Before leaving Peter Dickinson (see previous post) I must also recommend his other late fantasy, The Tears of the Salamander. If Angel Isle constitutes the height of his high fantasy writing, this book is something rather different, but equally special. For all its originality, richness and complexity, Angel Isle is essentially a typical children's epic fantasy. The Tears of the Salamander is a masterpiece of metaphysical imagining. Much shorter than Angel Isle, and in many respects much simpler in its storyline, this book treats of deep esoteric and spiritual issues, presented, often, with almost poetic intensity. Metaphor constantly underlies the matter of the narrative, and descriptions of its magic are often deliberately elusive of rational understanding. This adds considerably to its ethereal hold, but also make it a challenging read. It will not, I suspect, be to all tastes, but is a book which will prove gripping, powerful and deeply affecting for those who do respond to it.
Yet for all its depth and challenge, the core story of The Tears of the Salamander is a relatively simple one. In essence this is a classic fantasy tale of a wizard's apprentice. An orphaned boy is taken in by and groomed to inherit the mantle of his uncle, a dark and powerful sorcerer.
However, layers of imagery are quickly built through it. As a young boy, Alfredo has a beautiful treble voice and is selected as chorister by a cathederal in his native Italy. Singing there means the world to him, and comes to represent a lightness and airiness, a spirituality, purity and joy of experience, even if the portrayed Church itself is not altogether the high moral institution it should be. Also, through these boyhood years, he assists his skilled baker father in tending a number of his ovens, and shows an amazing affinity with fire. He is thus able to tame this potentially wild and fierce element and put it to positive use. However when Alfredo is about to move into adolescence, and his voice to break, a far less controlled fire destroys the bakery and leaves him orphaned and in the care of the cathedral. The Church authorities threaten to prolong his childish singing talent unnaturally by turning him into a castrato but he is saved by his sorcerer uncle who takes him off to Sicily. There Uncle Giorgio is the mysterious and powerful master of the volcano. He trains Alfredo to use his beautiful singing to help harvest the tears of one of the salamanders who live deep in the mountain's fires. Alfredo's talents link the purity and order of his earlier life with the elemental power of the volcano. But are his singing and his affinity with fire being corrupted, and will he be so too? Peter Dickinson explores with great subtlety and skill the strange and often mystical relationship between singing and fire, between boy and mountain, between salamander and sorcerer, and between awesome power and sublime music.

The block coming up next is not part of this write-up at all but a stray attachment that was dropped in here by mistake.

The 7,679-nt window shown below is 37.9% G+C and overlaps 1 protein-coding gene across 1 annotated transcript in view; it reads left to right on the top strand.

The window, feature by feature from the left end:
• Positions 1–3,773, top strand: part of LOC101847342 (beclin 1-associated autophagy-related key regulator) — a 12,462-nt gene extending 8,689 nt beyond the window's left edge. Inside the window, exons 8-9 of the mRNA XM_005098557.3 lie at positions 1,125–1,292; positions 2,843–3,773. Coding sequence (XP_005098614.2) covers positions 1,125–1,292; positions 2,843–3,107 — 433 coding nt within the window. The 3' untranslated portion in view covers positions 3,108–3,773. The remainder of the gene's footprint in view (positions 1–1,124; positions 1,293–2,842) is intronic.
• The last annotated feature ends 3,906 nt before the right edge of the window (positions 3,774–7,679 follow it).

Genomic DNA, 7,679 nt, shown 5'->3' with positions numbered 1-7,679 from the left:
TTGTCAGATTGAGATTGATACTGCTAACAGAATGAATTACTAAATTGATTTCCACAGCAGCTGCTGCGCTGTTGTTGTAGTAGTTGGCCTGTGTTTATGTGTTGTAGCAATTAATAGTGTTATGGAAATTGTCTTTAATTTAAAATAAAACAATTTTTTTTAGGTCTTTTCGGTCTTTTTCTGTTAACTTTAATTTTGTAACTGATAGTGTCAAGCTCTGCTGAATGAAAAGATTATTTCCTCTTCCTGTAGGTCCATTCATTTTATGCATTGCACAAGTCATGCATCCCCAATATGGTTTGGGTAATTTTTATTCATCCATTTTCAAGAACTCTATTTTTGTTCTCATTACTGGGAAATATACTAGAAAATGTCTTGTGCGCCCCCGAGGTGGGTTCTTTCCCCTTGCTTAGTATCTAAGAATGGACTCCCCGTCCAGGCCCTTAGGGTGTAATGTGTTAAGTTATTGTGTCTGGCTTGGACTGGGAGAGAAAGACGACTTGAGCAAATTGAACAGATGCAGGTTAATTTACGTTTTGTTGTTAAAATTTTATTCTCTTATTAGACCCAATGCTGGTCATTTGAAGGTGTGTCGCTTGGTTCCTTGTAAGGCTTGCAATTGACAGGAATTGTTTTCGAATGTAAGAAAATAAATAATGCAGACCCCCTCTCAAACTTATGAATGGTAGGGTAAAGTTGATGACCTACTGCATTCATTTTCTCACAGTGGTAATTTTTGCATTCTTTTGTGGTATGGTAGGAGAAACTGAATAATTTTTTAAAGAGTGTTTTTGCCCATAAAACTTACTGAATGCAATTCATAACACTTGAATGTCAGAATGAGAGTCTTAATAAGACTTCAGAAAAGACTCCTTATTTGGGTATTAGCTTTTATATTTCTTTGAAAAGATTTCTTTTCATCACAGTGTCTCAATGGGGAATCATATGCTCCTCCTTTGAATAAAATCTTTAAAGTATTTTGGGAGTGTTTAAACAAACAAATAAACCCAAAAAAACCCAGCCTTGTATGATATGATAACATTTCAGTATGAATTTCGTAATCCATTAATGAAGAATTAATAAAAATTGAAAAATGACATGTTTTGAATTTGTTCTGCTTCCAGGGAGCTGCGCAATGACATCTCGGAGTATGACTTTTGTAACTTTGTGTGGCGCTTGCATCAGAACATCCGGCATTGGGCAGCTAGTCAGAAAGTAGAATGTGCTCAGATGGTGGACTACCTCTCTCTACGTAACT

There are comparatively few key characters in the story. However, in addition to Alfredo and his uncle there are two very significant others, Giorgio's mute housekeeper and her apparently 'simple' son. Just as with his limited but potent skein of images, out of this quartet of rich characters Peter Dickinson weaves a complex fabric of shifting relationships, incorporating quite a few shocks on the way. It is quite wonderful writing.
To me, this novel is a recent equivalent to Alan Garner's The Owl Service, and, even closer perhaps, to Ursula K LeGuin's The Tombs of Atuan. Not that the story is at all like either of these. Rather that, drawing on myth and fantasy, it uses image and extended metaphor to build great depth and resonance into an apparently simple story. Also that it merits similar classic status.
I hope that this book will be rediscovered and read widely. It is a gem of children's literature, a wonderful model of both the art and the craft of writing from an author who has honed his use of language and form over a long lifetime as a successful author. Despite, too, many of its more mystical passages being deliberately elusive, this book's fundamental moral message is very clear And it is a vital one for our world. Power is too often used selfishly, resulting in great evil. We must learn instead to use it for good.